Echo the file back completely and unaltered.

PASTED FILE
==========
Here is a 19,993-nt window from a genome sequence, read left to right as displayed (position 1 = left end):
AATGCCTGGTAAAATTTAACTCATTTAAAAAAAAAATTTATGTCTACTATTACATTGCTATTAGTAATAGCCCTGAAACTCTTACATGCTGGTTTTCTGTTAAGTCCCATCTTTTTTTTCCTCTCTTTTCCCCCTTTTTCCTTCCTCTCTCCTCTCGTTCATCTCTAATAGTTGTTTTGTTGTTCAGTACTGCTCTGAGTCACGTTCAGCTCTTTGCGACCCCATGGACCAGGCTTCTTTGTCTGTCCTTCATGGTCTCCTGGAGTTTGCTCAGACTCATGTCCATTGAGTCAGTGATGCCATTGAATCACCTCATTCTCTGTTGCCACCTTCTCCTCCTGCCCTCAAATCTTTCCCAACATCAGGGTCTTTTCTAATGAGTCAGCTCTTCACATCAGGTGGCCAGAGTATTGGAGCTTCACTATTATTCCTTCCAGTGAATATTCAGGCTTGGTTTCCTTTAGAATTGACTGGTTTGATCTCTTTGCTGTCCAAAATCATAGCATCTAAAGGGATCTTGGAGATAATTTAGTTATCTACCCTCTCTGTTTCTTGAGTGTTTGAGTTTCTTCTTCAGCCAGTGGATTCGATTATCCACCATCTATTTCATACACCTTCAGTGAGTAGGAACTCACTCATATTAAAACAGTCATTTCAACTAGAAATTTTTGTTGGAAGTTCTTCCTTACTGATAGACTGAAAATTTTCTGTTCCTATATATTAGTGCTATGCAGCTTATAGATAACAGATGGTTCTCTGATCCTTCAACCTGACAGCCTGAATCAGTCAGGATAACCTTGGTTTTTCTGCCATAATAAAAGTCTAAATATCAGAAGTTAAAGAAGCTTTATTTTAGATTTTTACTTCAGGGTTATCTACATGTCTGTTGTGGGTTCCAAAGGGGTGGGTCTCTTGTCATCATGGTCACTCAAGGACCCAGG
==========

Here is a 19,993-nt window from a genome sequence, read left to right as displayed (position 1 = left end):
AATGCCTGGTAAAATTTAACTCATTTAAAAAAAAAATTTATGTCTACTATTACATTGCTATTAGTAATAGCCCTGAAACTCTTACATGCTGGTTTTCTGTTAAGTCCCATCTTTTTTTTCCTCTCTTTTCCCCCTTTTTCCTTCCTCTCTCCTCTCGTTCATCTCTAATAGTTGTTTTGTTGTTCAGTACTGCTCTGAGTCACGTTCAGCTCTTTGCGACCCCATGGACCAGGCTTCTTTGTCTGTCCTTCATGGTCTCCTGGAGTTTGCTCAGACTCATGTCCATTGAGTCAGTGATGCCATTGAATCACCTCATTCTCTGTTGCCACCTTCTCCTCCTGCCCTCAAATCTTTCCCAACATCAGGGTCTTTTCTAATGAGTCAGCTCTTCACATCAGGTGGCCAGAGTATTGGAGCTTCACTATTATTCCTTCCAGTGAATATTCAGGCTTGGTTTCCTTTAGAATTGACTGGTTTGATCTCTTTGCTGTCCAAAATCATAGCATCTAAAGGGATCTTGGAGATAATTTAGTTATCTACCCTCTCTGTTTCTTGAGTGTTTGAGTTTCTTCTTCAGCCAGTGGATTCGATTATCCACCATCTATTTCATACACCTTCAGTGAGTAGGAACTCACTCATATTAAAACAGTCATTTCAACTAGAAATTTTTGTTGGAAGTTCTTCCTTACTGATAGACTGAAAATTTTCTGTTCCTATATATTAGTGCTATGCAGCTTATAGATAACAGATGGTTCTCTGATCCTTCAACCTGACAGCCTGAATCAGTCAGGATAACCTTGGTTTTTCTGCCATAATAAAAGTCTAAATATCAGAAGTTAAAGAAGCTTTATTTTAGATTTTTACTTCAGGGTTATCTACATGTCTGTTGTGGGTTCCAAAGGGGTGGGTCTCTTGTCATCATGGTCACTCAAGGACCCAGG